Everyday we constantly make decisions about when to “leave”. Should I sell this stock in favour of another? Should I leave the queue for my favourite restaurant and go find an open table at another place? Should I stay chatting with this person or go find someone else to talk to? Such questions shape our decisions about how much time to spend doing one activity over another. Yet, psychological and neuroscience research has provided few formalised accounts of the principles that guide how we allocate time to behaviours and make decisions to leave. However, decades of work examining animal foraging provides rich accounts of how features of an animals environment should shape decisions of when to leave one location in favour of another. Here, I will demonstrate that we can leverage such principles to design experiments to probe the psychological and brain mechanisms that guide human decision-making. In doing so I will show that manipulating dopamine levels in the brain influences how long people spend foraging for economic rewards, that humans may make decisions differently when foraging for economic rewards for themselves or others, and that the duration of our social interactions is shaped by how people forage for fairness.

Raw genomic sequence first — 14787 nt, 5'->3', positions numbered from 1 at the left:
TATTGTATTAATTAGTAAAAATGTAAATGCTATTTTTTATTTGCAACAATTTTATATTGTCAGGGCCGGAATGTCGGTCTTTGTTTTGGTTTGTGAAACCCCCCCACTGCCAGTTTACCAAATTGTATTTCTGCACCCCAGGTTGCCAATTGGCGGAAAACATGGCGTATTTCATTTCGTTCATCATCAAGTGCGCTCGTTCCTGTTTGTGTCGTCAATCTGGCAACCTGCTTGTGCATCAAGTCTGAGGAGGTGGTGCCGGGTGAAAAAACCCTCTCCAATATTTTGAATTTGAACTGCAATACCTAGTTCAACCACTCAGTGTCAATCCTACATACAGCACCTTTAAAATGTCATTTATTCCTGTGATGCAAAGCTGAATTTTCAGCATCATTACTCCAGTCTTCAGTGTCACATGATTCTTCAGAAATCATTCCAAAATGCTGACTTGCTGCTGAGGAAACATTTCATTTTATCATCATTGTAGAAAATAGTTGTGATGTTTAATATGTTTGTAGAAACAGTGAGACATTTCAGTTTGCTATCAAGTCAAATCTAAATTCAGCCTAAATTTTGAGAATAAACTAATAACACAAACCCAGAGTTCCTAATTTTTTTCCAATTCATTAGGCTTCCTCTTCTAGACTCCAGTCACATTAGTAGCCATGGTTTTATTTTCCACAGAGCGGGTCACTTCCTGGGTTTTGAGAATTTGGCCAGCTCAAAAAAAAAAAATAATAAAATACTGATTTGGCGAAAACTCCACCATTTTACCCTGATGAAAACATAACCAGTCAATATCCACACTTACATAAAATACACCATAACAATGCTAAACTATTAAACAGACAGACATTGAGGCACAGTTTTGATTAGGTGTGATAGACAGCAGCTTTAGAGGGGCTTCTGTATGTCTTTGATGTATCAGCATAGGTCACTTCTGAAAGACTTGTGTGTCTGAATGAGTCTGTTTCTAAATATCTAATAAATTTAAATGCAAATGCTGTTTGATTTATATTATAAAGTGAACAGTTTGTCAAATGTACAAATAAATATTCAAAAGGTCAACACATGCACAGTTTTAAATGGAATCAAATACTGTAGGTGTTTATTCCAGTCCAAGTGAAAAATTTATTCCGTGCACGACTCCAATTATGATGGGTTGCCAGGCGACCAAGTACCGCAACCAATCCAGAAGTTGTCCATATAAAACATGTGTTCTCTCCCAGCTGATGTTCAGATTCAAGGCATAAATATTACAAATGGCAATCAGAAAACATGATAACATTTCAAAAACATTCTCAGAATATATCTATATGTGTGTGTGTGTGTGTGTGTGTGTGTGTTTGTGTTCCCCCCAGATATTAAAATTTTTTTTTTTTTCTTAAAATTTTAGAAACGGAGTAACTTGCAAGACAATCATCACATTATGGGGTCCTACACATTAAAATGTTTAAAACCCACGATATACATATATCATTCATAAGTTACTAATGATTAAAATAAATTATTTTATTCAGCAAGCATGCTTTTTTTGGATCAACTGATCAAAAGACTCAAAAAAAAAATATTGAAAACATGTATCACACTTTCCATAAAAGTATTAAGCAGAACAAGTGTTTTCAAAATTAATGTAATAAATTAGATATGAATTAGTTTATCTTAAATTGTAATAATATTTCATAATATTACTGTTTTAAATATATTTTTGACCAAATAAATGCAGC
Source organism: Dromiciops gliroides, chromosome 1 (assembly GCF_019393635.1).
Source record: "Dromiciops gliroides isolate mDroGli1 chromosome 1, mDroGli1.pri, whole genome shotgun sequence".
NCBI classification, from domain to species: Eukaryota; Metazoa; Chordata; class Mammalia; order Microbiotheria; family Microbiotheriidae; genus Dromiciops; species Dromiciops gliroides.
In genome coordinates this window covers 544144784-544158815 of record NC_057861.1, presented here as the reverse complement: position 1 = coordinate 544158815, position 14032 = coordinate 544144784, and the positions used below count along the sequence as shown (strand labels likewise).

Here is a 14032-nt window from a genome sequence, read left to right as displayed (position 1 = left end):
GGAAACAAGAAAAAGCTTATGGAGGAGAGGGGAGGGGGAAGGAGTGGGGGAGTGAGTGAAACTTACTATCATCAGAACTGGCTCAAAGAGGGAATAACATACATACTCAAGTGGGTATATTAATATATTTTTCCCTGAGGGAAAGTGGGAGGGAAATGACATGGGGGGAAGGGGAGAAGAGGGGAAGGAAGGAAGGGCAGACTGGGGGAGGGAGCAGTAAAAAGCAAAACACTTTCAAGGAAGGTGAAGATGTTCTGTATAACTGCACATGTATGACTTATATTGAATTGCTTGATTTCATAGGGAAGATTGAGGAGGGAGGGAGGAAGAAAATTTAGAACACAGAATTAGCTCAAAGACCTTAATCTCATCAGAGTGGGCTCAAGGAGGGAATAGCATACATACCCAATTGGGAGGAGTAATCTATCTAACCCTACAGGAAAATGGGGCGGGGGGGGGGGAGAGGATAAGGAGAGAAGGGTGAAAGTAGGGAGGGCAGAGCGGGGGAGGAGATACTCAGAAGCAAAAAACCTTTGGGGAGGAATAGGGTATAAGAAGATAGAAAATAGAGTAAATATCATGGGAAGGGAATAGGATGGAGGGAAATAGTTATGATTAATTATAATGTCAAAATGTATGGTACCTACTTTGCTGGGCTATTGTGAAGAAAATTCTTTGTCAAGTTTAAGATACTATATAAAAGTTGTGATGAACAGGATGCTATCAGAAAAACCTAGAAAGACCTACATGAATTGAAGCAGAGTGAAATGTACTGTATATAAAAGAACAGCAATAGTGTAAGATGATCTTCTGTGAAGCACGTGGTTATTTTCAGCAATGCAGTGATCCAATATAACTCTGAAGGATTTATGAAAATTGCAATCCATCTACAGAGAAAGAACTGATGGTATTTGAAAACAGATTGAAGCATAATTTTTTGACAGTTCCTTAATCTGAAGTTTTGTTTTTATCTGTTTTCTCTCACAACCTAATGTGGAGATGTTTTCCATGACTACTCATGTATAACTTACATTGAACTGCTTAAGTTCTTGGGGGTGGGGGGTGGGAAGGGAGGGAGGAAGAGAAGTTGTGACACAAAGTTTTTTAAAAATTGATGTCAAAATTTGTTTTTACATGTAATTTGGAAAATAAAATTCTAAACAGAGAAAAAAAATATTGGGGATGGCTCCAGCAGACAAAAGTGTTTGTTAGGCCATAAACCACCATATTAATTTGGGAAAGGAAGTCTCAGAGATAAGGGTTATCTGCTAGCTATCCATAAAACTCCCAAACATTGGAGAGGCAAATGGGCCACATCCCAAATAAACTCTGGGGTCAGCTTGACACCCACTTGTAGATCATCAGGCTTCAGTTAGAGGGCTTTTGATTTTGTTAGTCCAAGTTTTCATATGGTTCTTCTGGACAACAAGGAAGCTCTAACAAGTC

Humans and animals are often maligned as being bad ("suboptimal") at making decisions, especially decisions under uncertainty. But is this allegation justified? In this talk, I will present recent findings in the domain of patch foraging. Foraging requires individuals to compare a local option to the distribution of alternatives across the environment. Foragers, across a range of species, have been observed to systematically deviate from exogenous notions of optimality by “overharvesting”—staying too long in a patch. We introduce a computational model that explains overharvesting as a by-product of two mechanisms: 1) statistically rational learning about the distribution of alternatives and 2) planning that adapts to uncertainty over this learned representation. We test the model using a variant of a serial stay–leave task and find that human foragers behave consistently with both mechanisms. Our findings suggest that overharvesting, rather than reflecting a deviation from optimal decision-making, is instead a consequence of optimal learning and adaptation.